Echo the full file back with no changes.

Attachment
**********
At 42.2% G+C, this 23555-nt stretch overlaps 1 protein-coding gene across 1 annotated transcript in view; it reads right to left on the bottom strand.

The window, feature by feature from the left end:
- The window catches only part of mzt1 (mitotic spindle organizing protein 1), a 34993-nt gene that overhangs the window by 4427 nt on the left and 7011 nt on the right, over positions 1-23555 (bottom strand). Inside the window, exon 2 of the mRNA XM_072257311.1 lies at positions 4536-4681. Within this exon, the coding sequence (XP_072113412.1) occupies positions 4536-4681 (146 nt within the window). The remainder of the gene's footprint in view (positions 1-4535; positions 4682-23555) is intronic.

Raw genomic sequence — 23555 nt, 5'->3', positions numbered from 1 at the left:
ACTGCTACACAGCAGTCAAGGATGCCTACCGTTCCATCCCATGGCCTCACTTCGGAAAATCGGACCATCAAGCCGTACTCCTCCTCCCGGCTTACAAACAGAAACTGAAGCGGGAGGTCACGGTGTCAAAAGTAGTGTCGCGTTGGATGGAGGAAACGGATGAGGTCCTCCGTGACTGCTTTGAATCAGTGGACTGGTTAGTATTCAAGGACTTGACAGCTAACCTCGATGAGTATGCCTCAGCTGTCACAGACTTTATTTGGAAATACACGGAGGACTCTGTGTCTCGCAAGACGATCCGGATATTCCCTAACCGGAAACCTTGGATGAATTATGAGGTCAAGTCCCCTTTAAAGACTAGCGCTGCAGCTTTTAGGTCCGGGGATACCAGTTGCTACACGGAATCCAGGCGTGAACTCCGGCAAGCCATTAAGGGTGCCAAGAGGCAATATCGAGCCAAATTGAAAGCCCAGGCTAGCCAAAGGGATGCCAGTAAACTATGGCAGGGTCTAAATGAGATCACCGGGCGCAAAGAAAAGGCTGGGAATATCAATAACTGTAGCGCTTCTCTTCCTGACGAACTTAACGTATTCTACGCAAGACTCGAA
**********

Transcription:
At 42.2% G+C, this 23555-nt stretch overlaps 1 protein-coding gene across 1 annotated transcript in view; it reads right to left on the bottom strand.

The window, feature by feature from the left end:
- The window catches only part of mzt1 (mitotic spindle organizing protein 1), a 34993-nt gene that overhangs the window by 4427 nt on the left and 7011 nt on the right, over positions 1-23555 (bottom strand). Inside the window, exon 2 of the mRNA XM_072257311.1 lies at positions 4536-4681. Within this exon, the coding sequence (XP_072113412.1) occupies positions 4536-4681 (146 nt within the window). The remainder of the gene's footprint in view (positions 1-4535; positions 4682-23555) is intronic.

Raw genomic sequence — 23555 nt, 5'->3', positions numbered from 1 at the left:
ACTGCTACACAGCAGTCAAGGATGCCTACCGTTCCATCCCATGGCCTCACTTCGGAAAATCGGACCATCAAGCCGTACTCCTCCTCCCGGCTTACAAACAGAAACTGAAGCGGGAGGTCACGGTGTCAAAAGTAGTGTCGCGTTGGATGGAGGAAACGGATGAGGTCCTCCGTGACTGCTTTGAATCAGTGGACTGGTTAGTATTCAAGGACTTGACAGCTAACCTCGATGAGTATGCCTCAGCTGTCACAGACTTTATTTGGAAATACACGGAGGACTCTGTGTCTCGCAAGACGATCCGGATATTCCCTAACCGGAAACCTTGGATGAATTATGAGGTCAAGTCCCCTTTAAAGACTAGCGCTGCAGCTTTTAGGTCCGGGGATACCAGTTGCTACACGGAATCCAGGCGTGAACTCCGGCAAGCCATTAAGGGTGCCAAGAGGCAATATCGAGCCAAATTGAAAGCCCAGGCTAGCCAAAGGGATGCCAGTAAACTATGGCAGGGTCTAAATGAGATCACCGGGCGCAAAGAAAAGGCTGGGAATATCAATAACTGTAGCGCTTCTCTTCCTGACGAACTTAACGTATTCTACGCAAGACTCGAA